Things are getting better and better on East, and the warmer weather has really kicked the Callibaetis hatch into high gear. We’ve received multiple reports of near non-stop dry fly fishing beginning midday and extending into the early hours of the afternoon. The fish in East tend to feed more aggressively this time of year, and will certainly become more wary as they encounter greater numbers of artificial flies, so now is the time to get up there. During the mornings and slow afternoons nymphing has been very good. Callibaetis nymphs have been the top producer but we’ve also seen good numbers of fish on Chironomids and Leech patterns. If fish are actively feeding on the surface but don’t like the looks of the adult Callibaetis patterns we’ve listed below, drop a nymph 2-4 feet off of the dry to get fish that are up in the water column. Typically they’re a little less wary below the surface.

Suggested Dries: Hackle Stacker Callibaetis #14-16, Parachute Callibaetis #14-16, Thorax Callibaetis #14-16, Last Chance Cripple Callibaetis #14-16, D&D Cripple Callibaetis #14-16, Almost Dun Callibaetis #14-16, Parachute Adams #14-16, Purple Haze #14-16, CDC Flying Ant #14-16, Hi-Vis Foam Beetle #14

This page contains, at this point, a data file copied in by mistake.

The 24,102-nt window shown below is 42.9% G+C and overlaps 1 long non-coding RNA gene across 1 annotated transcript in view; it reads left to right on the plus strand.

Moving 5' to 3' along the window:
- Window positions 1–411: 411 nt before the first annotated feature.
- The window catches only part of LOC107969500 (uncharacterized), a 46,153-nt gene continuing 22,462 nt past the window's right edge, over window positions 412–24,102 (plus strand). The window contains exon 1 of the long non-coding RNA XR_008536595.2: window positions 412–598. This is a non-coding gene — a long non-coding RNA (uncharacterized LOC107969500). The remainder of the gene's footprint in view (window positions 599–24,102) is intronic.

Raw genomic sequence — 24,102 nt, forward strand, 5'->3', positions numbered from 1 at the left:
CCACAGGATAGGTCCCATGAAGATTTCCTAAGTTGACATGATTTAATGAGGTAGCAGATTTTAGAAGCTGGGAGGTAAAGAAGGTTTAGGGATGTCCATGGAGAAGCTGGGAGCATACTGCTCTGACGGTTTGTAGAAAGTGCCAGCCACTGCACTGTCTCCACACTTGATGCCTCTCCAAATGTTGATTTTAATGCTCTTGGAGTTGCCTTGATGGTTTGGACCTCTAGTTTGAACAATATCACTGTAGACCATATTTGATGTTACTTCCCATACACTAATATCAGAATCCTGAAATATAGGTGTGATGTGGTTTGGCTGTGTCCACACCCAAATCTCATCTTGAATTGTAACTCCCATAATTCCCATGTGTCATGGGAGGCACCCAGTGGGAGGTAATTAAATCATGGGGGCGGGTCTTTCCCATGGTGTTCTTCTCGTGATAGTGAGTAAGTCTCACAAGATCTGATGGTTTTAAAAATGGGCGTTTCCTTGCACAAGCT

Suggested Nymphs: Black or Bird’s Nest Depth Charge #14-16, Bird’s Nest Hare’s Ear #14-16, Mighty May Callibaetis #14-16, Ostribaetis #14-16, Feather Duster #14-16, Trigger Callibaetis #14-16, Black or Purple Zebra Midge #16-18, Juju Chironomid #14-16, Red or Black Ice Cream Cone #14-16, Yankee Buzzer #14, Chironocone #14-16, Dark Assassin #16-18, Parallel Assassin #14-16, Balanced Leech #10-14

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